In the previous post we discussed coding standards, and in this one we will examine the equally important subject of module/unit tests, and in particular the built-in module testing framework that Mitopia® provides, and which MitoSystems’ coding standards mandate. A distinction is generally made between ‘unit tests’ and ‘module tests’, the former is normally a development phase activity performed by the developer on a per-function basis while the latter is normally though of as something that happens after initial development and may be repeated regularly to ensure the module still performs as expected during maintenance. Module tests tend to test operation of an integrated set of functions more than unit tests do. In either case, these tests tend to involve running the target code within some kind of specialized testing harness which is quite distinct from the actual program the code is designed to be part of.
In Mitopia® we take the position that unit tests and module tests are one and the same, and that rather than being distinct from the target application, they are always part of it, and can in fact be invoked at any time from within the Mitopia® application itself. This is a fairly radical departure from normal approaches, and so perhaps we should start out by describing the reasoning behind this choice of approach.
The following are some key advantages of having module tests available in-place in the target application:
The basic concept behind Mitopia’s module test approach is that every test step should convert the results of code execution to some form of human readable string, and that by defining an ‘expected’ value for this string and comparing it to the actual ‘achieved’ value, all test steps can be reduced to a standardized form and the entire test step registration and execution process can be formalized and controlled within Mitopia® so that all test steps remain available at all times. If the two string match, the step passes, if they don’t match, the framework can print out the expected and achieved, and the tester can easily see where any why they don’t match. Now the first time someone unfamiliar with this approach hears this strategy, they invariable say well … not everything can be converted to a string like that, what about if its a comms. thingy, multi-threaded, causes errors, or perhaps is user interface stuff, how do you convert that to a string? My answer is that: all of these kinds of things are module tested within Mitopia®, and we have found ways to convert all of them to meaningful strings. It is really very simple. So, given that premise, lets go ahead and describe the basic structure of a module test and the API’s one uses to register and execute it:
The screen shot to the left shows the final portion of the function popup within the development environment for the Lex.c package. Mitopia® coding standards dictate that every module have an initialization and termination function which must be named XX_Initialize() and XX_Terminate() where XX_ is the package prefix, it also mandates that these functions be at the end of the source file. Part of the reasoning for this is that this allows the initialization function to ‘see’ and register the entirely ‘static’ module test – which the coding standards dictate should appear immediately above the Initialization section as shown in the screen shot.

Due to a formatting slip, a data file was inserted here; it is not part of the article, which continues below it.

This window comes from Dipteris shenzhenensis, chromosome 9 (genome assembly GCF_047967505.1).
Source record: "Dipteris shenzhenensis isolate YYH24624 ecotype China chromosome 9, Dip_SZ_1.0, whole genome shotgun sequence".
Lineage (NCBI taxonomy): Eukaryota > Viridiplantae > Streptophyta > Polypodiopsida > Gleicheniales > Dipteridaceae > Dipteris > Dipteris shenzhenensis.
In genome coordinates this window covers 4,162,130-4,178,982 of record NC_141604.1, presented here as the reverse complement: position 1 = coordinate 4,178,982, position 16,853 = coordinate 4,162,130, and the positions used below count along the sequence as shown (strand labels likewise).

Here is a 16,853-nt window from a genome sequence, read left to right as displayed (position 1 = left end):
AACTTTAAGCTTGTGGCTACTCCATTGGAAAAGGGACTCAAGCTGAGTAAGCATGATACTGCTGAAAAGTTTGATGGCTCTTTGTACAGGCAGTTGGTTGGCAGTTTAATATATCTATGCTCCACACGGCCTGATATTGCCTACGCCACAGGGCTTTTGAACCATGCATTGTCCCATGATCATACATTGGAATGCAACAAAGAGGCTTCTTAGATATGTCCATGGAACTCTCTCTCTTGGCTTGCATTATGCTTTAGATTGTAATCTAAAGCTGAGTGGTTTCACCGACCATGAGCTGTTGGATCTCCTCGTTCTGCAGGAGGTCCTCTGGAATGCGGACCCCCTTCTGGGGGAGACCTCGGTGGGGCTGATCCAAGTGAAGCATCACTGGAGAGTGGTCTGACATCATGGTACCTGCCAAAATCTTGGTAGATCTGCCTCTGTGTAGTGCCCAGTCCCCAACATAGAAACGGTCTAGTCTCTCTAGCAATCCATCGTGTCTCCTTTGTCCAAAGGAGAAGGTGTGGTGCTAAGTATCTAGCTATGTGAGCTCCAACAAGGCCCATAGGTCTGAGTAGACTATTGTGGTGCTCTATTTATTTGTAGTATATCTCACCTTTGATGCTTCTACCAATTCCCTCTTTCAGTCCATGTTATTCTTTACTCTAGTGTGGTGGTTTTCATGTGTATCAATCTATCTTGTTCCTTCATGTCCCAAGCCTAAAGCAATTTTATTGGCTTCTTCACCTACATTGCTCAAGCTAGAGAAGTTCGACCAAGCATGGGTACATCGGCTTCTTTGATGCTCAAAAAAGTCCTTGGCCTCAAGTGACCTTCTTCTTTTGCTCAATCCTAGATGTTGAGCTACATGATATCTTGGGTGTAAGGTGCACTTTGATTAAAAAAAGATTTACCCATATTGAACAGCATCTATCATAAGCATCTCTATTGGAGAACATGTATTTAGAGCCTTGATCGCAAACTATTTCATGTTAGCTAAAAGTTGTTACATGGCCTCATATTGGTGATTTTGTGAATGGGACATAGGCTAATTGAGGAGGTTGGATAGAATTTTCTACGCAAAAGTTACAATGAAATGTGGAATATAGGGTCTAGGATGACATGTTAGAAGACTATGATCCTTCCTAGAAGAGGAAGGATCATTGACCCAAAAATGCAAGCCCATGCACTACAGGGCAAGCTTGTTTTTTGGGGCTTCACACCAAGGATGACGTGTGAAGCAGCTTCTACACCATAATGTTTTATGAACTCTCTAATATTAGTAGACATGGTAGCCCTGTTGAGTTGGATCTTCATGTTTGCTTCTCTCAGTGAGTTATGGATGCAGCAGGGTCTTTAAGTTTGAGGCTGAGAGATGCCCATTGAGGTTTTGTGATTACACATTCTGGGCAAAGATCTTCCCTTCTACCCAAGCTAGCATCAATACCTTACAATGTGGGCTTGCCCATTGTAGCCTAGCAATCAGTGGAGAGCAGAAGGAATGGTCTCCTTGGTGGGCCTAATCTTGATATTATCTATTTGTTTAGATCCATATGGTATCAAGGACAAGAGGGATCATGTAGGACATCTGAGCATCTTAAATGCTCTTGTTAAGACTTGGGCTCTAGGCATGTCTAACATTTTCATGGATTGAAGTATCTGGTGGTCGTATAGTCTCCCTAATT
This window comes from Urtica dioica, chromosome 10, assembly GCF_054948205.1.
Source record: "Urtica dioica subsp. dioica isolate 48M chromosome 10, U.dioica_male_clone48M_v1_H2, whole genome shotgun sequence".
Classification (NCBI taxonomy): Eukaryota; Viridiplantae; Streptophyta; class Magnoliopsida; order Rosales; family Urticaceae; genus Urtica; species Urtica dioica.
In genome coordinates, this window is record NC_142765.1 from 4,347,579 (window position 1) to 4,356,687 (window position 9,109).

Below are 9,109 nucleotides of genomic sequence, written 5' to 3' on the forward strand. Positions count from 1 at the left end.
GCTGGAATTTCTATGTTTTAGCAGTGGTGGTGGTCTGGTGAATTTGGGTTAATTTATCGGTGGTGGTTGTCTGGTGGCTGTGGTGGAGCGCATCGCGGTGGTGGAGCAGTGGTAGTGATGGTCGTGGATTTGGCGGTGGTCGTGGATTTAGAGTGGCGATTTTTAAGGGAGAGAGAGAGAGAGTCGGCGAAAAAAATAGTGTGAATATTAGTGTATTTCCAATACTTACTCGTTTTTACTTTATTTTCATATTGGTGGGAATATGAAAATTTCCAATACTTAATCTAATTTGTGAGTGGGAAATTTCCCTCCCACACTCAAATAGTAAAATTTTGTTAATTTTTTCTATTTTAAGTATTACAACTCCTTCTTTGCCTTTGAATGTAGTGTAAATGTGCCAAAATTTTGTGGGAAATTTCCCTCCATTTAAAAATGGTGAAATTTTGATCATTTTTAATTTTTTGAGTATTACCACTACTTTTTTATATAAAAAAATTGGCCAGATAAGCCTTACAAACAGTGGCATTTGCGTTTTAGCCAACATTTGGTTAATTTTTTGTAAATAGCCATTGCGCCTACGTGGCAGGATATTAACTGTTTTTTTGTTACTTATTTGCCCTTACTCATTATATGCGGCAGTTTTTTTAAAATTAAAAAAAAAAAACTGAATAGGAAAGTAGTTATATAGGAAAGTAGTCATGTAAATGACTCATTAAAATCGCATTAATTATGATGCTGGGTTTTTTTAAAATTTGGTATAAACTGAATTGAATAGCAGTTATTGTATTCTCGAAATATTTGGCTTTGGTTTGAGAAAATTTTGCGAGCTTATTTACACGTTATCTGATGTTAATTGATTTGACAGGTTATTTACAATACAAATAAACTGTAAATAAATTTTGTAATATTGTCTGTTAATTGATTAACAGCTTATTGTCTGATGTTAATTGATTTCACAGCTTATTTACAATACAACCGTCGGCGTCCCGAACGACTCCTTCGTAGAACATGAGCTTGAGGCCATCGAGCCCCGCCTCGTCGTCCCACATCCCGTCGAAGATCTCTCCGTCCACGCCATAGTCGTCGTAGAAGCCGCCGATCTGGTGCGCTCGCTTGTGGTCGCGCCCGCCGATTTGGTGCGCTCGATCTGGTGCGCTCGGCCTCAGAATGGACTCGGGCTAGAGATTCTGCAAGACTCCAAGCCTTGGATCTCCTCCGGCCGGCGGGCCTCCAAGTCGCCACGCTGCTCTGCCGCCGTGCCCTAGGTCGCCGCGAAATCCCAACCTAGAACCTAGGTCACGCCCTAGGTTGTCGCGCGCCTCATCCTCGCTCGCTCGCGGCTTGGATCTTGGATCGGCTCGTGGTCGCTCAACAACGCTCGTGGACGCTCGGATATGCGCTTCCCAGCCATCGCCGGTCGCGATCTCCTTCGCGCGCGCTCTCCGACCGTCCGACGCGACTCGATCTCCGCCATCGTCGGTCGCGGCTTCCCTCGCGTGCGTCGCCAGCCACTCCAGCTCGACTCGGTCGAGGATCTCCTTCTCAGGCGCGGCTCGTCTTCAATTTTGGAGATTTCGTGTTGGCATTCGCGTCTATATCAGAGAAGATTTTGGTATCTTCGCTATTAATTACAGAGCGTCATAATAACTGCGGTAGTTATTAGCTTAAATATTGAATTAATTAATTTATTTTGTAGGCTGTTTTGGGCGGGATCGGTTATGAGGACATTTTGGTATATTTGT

We can see from the screen shot that for the Lex package, the module test comprises 19 distinct test steps.
The module test itself is registered with the suite by calling DG_RegisterModule() as illustrated above. The function LX_CALLtest() provides the interface to the standard module test suite, and the second string parameter is the module name. This registration allows the module test to be run at any time from the built in Administration window simply by choosing “Invoke a Module Test” and then picking the name of the module to be tested as illustrated in the screen shot below:
The screen shot to the right illustrates the code necessary to register the various test steps with the test suite so that it can call them. Note that LX_testInitialize() defines a global using Mitopia’s OC_MakeGlobal() function to reference the test context handle ‘cHdl‘. This makes the test context available to other code and threads throughout the system. In particular, should any test step cause an error report (in this thread or any other), the error logging facility will automatically insert the error details into the current ‘achieved’ string as a result of the module test suite registering a custom error handler for this purpose. This will thus make a test step that is not expecting the error fail.
Every package defines its own unique module test context type (in this case LX_testContext) and these always start with the defined Mitopia® type ET_TestContext which is used by the module test suite to perform all its functions (see definitions below). In particular this structure is used to track the registered test steps and hold the expected and achieved strings for each step. Specific modules may add additional fields and structures to this generalized test context as required by their own module test code. In the case of the Lex test, it adds a lexical analyzer DB and a large buffer used internally by certain steps (see above).
Given all these definitions, we can now look at some simple early test steps for the Lex package (remember tend to be like function unit tests):
As you can see each step sets up the expected string by copying a constant into the ‘c.expString‘ field of the context, it then performs a sequence of actions using package functions in order to general a matching sequence by testing logical operation of the package. When the test is run, the framework invokes each step in sequence and compares expected and achieved strings when complete, outputting a single ‘.’ to the console for a successful test, or the mismatching test step and expected/achieved for a failure. It also monitors for memory leaks caused by the test. A successful run of the Lex module test therefore looks as follows: